Preventing drug abuse among adolescent girls: outcome data from an internet-based intervention

Prev Sci. 2010 Mar;11(1):24-32. doi: 10.1007/s11121-009-0146-9.


This study developed and tested an Internet-based gender-specific drug abuse prevention program for adolescent girls. A sample of seventh, eighth, and ninth grade girls (N = 236) from 42 states and 4 Canadian provinces were randomly assigned to an intervention or control group. All girls completed an online pretest battery. Following pretest, intervention girls interacted with a 12-session, Internet-based gender-specific drug prevention program. Girls in both groups completed the measurement battery at posttest and 6-month follow-up. Analysis of posttest scores revealed no differences between groups for 30-day reports of alcohol, marijuana, poly drug use, or total substance use (alcohol and drugs). At 6-month follow-up, between-group effects were found on measures of 30-day alcohol use, marijuana use, poly drug use, and total substance use. Relative to girls in the control group, girls exposed to the Internet-based intervention reported lower rates of use for these substances. Moreover, girls receiving the intervention achieved gains over girls in the control group on normative beliefs and self-efficacy at posttest and 6-month follow-up, respectively.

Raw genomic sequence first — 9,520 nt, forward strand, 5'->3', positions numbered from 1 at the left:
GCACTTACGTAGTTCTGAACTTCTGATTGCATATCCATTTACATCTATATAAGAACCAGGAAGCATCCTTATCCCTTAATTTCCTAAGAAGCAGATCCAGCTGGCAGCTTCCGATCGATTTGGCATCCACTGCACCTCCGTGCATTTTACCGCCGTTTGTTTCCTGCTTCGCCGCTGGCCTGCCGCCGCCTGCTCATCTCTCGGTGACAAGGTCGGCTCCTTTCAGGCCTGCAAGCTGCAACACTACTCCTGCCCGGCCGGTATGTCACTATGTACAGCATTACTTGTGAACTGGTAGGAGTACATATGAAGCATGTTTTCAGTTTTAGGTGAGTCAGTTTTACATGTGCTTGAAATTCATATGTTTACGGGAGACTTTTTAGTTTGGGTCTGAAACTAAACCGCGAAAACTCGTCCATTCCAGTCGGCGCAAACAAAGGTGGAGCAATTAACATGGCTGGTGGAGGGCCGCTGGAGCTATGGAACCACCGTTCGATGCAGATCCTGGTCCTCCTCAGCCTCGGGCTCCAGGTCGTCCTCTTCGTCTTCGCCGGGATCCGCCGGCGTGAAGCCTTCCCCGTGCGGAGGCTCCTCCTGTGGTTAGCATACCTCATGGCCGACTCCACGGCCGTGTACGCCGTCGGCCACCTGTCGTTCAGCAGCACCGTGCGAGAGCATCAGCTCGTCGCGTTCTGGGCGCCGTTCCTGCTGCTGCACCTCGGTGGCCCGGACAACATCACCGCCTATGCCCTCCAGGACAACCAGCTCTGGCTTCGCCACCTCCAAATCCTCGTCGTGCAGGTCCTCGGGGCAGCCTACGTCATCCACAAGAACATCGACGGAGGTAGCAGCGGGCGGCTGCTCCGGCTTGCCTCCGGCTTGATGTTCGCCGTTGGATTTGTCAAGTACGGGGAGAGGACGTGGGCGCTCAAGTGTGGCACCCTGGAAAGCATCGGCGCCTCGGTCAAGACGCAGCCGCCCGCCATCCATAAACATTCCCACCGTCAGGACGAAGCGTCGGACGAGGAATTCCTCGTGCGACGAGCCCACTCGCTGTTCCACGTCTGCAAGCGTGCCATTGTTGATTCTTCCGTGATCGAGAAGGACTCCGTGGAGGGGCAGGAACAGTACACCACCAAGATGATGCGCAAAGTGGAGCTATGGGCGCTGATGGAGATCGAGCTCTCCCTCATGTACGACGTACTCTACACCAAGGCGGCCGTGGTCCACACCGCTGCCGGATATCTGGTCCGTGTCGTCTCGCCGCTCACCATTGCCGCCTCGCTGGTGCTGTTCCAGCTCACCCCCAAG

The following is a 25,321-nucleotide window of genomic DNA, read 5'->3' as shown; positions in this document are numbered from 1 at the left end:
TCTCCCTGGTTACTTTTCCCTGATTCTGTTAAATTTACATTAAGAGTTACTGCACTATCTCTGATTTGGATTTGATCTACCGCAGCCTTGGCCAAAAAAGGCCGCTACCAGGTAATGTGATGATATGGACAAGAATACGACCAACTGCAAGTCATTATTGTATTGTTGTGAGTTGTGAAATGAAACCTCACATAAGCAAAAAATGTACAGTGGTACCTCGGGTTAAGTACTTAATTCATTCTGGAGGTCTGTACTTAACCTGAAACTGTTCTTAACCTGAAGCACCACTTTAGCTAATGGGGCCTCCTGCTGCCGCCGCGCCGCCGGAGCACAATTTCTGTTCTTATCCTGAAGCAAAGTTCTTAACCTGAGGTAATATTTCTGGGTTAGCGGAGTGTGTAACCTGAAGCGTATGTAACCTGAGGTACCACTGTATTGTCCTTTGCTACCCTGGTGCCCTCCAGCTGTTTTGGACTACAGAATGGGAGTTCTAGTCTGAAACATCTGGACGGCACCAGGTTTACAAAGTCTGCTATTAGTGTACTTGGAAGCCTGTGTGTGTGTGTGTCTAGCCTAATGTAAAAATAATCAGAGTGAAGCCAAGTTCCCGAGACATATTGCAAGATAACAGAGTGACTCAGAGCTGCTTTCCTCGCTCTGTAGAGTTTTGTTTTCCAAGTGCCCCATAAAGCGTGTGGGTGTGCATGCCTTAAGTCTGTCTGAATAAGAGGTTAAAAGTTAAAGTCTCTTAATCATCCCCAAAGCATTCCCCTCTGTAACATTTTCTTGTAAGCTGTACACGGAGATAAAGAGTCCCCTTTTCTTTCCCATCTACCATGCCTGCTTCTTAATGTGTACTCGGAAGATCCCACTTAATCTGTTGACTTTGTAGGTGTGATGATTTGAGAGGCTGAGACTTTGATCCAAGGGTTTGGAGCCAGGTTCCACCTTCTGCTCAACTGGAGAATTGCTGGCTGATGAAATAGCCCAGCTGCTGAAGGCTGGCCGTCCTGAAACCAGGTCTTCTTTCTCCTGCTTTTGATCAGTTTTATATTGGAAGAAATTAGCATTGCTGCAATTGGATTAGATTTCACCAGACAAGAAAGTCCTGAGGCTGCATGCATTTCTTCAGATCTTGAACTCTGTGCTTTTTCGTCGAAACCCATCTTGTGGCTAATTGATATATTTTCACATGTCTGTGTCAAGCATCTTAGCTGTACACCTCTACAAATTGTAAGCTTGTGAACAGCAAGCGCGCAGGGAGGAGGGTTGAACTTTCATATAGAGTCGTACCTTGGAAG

Publication types

  • Randomized Controlled Trial
  • Research Support, N.I.H., Extramural

MeSH terms

  • Adolescent
  • Female
  • Health Behavior
  • Health Promotion
  • Humans
  • Internet / statistics & numerical data*
  • Patient Acceptance of Health Care / statistics & numerical data
  • Substance-Related Disorders / epidemiology*
  • Substance-Related Disorders / prevention & control*
  • Surveys and Questionnaires